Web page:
The recent comments made by Barak Obama about the arrest of a black professor who claimed he was arrested out of racial prejudice in Cambridge, Massachusetts suggest Obama’s own prejudice. Although the President has since partially taken back his words, he judged the arresting officer as having acted “stupidly” before he knew the facts. In other words, Obama prejudged the white police officer.
Regardless of whether Obama went so far as to accept the allegation of racism made by the professor, whom he knows personally, he nonetheless asserted that the arrest must have been stupid, at least because “cooler heads” should have prevailed. But the facts that have emerged since then suggest that it was the professor who was the only one who did not remain cool, which is why he was charged with disorderly conduct after the officer responded to a dispatch for a suspected burglary that turned out to be based upon the fact that the professor was breaking into his own home. It was the professor – not the police officer – who was uncooperative in proving his residence there, prejudging the white officer’s actions as having been based upon racial bigotry, which turned out to be an unfounded judgment.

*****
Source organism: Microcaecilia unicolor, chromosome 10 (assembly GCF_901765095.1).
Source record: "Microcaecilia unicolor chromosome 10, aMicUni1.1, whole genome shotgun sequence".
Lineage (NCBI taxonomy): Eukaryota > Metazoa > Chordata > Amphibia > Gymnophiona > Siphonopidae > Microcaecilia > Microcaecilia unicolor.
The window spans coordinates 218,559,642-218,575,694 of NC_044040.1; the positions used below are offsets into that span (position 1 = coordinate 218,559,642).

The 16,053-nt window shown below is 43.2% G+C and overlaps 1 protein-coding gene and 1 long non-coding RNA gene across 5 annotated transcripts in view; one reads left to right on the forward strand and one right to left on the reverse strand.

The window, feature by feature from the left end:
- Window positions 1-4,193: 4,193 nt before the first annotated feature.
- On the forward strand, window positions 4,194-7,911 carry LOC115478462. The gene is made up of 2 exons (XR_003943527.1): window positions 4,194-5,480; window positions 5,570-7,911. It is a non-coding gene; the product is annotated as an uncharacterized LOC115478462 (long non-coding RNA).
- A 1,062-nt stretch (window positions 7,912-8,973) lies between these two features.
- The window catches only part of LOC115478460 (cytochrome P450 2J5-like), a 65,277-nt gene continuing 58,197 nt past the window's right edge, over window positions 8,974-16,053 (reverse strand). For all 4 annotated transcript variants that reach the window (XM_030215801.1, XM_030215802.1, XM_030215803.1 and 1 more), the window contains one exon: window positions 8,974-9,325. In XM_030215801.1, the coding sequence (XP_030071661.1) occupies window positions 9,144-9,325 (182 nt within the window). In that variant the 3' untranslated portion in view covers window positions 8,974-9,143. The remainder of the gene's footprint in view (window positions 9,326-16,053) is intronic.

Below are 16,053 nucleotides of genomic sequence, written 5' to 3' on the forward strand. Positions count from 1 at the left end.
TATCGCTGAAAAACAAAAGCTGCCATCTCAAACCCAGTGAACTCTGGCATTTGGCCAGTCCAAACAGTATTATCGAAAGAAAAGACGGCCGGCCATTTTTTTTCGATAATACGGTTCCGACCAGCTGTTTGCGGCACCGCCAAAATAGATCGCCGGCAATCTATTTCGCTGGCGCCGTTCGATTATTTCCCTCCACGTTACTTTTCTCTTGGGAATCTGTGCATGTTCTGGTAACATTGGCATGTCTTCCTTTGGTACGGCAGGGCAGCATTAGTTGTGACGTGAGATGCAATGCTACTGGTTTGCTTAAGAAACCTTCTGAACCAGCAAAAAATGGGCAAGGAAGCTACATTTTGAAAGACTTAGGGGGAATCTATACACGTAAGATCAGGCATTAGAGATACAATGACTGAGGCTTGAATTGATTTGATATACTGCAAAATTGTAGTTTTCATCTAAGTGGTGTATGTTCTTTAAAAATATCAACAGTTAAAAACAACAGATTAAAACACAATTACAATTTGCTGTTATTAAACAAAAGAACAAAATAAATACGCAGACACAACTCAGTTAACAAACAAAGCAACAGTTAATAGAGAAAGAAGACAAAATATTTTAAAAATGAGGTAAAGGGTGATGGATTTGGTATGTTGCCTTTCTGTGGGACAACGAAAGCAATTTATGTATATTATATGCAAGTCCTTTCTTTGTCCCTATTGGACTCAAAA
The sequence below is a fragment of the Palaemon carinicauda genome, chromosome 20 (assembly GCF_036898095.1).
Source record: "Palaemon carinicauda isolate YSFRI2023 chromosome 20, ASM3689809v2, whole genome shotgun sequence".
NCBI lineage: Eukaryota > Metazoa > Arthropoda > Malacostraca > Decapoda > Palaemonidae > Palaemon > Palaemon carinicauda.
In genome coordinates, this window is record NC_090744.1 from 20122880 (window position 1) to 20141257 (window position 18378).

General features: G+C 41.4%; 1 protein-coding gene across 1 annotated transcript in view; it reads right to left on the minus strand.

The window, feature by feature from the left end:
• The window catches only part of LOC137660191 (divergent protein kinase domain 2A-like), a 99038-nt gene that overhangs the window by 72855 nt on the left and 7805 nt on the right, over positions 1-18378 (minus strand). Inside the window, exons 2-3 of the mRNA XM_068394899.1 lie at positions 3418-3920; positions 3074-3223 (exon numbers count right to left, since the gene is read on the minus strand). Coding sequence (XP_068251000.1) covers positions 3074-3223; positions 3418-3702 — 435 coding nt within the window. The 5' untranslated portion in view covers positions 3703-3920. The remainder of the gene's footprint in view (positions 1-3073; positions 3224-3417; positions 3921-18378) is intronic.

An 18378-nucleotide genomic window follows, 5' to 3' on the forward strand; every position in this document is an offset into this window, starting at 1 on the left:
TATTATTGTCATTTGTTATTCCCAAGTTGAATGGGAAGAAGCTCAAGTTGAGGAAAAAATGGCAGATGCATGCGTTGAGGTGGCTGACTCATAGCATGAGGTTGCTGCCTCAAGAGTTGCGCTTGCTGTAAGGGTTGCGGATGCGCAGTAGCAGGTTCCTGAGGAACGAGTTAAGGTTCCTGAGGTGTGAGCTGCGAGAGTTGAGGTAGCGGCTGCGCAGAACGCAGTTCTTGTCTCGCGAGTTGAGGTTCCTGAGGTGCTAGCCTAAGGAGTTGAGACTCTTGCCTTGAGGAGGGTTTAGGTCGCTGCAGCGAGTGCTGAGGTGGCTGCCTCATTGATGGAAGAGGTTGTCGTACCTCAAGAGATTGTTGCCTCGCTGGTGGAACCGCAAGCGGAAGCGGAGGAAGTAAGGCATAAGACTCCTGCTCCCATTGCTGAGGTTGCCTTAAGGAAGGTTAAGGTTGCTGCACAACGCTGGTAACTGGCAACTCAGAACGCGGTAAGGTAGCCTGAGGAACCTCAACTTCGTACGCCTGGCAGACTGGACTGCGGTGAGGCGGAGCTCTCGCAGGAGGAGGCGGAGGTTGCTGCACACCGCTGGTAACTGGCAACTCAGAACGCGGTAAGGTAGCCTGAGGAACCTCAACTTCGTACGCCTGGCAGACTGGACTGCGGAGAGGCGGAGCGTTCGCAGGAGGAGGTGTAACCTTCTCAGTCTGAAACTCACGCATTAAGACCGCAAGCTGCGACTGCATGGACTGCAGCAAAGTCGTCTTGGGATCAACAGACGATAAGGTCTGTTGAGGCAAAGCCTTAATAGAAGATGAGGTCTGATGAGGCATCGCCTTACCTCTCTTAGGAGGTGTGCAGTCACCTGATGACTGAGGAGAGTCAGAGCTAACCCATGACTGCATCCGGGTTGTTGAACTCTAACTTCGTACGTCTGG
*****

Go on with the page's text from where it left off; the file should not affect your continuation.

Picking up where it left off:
Although Obama did not allege that the arrest was racially motivated, his knee-jerk criticism of the white police officer accused by the black professor of racism lent credence from the office of the Chief Law Enforcement Officer of the United States not only to criticism of the officer’s actions, but to the more controversial accusation of racism. Obama’s comments reveal that beneath the veneer of coolness, is the angry black man he does not want the world to see, but whose associations, statements and policies reflect.